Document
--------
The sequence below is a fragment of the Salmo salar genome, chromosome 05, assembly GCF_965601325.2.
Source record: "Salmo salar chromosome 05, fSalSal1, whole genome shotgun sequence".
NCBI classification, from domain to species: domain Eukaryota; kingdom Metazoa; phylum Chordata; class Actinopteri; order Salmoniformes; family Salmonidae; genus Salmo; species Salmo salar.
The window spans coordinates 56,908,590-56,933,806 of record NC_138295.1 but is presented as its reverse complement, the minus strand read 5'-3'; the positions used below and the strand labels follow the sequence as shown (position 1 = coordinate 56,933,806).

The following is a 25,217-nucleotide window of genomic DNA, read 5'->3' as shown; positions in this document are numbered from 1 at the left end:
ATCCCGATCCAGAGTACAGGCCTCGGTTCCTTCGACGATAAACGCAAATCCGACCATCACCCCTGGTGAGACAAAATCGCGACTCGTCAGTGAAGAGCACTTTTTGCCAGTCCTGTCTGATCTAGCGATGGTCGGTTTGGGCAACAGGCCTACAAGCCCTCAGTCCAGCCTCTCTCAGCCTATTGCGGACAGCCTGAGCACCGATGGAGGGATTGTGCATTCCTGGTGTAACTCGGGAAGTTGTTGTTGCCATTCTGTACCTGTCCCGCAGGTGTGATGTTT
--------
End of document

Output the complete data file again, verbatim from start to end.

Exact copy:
The sequence below is a fragment of the Salmo salar genome, chromosome 05, assembly GCF_965601325.2.
Source record: "Salmo salar chromosome 05, fSalSal1, whole genome shotgun sequence".
NCBI classification, from domain to species: domain Eukaryota; kingdom Metazoa; phylum Chordata; class Actinopteri; order Salmoniformes; family Salmonidae; genus Salmo; species Salmo salar.
The window spans coordinates 56,908,590-56,933,806 of record NC_138295.1 but is presented as its reverse complement, the minus strand read 5'-3'; the positions used below and the strand labels follow the sequence as shown (position 1 = coordinate 56,933,806).

The following is a 25,217-nucleotide window of genomic DNA, read 5'->3' as shown; positions in this document are numbered from 1 at the left end:
ATCCCGATCCAGAGTACAGGCCTCGGTTCCTTCGACGATAAACGCAAATCCGACCATCACCCCTGGTGAGACAAAATCGCGACTCGTCAGTGAAGAGCACTTTTTGCCAGTCCTGTCTGATCTAGCGATGGTCGGTTTGGGCAACAGGCCTACAAGCCCTCAGTCCAGCCTCTCTCAGCCTATTGCGGACAGCCTGAGCACCGATGGAGGGATTGTGCATTCCTGGTGTAACTCGGGAAGTTGTTGTTGCCATTCTGTACCTGTCCCGCAGGTGTGATGTTT